The Biodiversity Crisis

Losing What Counts
Edited by:

The fastest mass extinction of species in Earth’s history, intriguingly explored in an illustrated companion to the American Museum of Natural History’s permanent exhibit

The Biodiversity Crisis offers general audiences a clear understanding of the current threat to life on Earth posed by the fastest mass extinction in Earth’s history, which has taken place over the last five hundred years. Unlike prior extinctions, this one is clearly a direct result of human activity, not of natural phenomena. Yet the public remains unaware of the crisis in sustaining biodiversity—the variety and interdependence of all living things on Earth.

Published in conjunction with the American Museum of Natural History, whose major Hall of Biodiversity opened to great acclaim, the book defines biodiversity, demonstrates its importance to life as we know it, and presents strategies and solutions, including what we can do in our own homes and communities, for stopping the escalating rate of species’ extinction. It combines essays by experts including E. O. Wilson, Niles Eldredge, and Peter Raven; profiles of naturalists such as Jane Goodall; and case studies.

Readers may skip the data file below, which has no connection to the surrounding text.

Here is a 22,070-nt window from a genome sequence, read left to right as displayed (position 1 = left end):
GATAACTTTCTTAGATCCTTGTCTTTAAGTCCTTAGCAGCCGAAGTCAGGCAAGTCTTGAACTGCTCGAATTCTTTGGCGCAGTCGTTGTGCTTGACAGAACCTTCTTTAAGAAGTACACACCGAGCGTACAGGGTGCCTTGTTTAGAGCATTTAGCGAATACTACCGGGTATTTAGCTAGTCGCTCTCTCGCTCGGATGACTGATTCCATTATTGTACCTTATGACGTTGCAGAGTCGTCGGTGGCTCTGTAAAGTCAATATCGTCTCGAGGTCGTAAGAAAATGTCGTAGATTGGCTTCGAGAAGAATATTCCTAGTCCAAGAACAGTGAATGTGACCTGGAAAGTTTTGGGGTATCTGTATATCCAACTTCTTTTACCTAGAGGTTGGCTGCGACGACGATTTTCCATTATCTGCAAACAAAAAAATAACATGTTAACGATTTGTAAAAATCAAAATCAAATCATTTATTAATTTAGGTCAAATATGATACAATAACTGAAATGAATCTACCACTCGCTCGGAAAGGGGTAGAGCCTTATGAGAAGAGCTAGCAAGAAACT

Engaging and accessible, The Biodiversity Crisis presents the best scientific thinking in language and images that we can all understand, and is illustrated with photographs and drawings and supplemented with a resource section and a glossary of key terms.

Praise

“Crammed with attractive drawings, photos and large-type sidebars. . . . [Novacek] has assembled a squadron of top guns from relevant fields— among them evolutionary biology, paleontology, environmental chemistry and economics—to explain what’s gone wrong in various ecosystems and how the damage might be mitigated.”
Publishers Weekly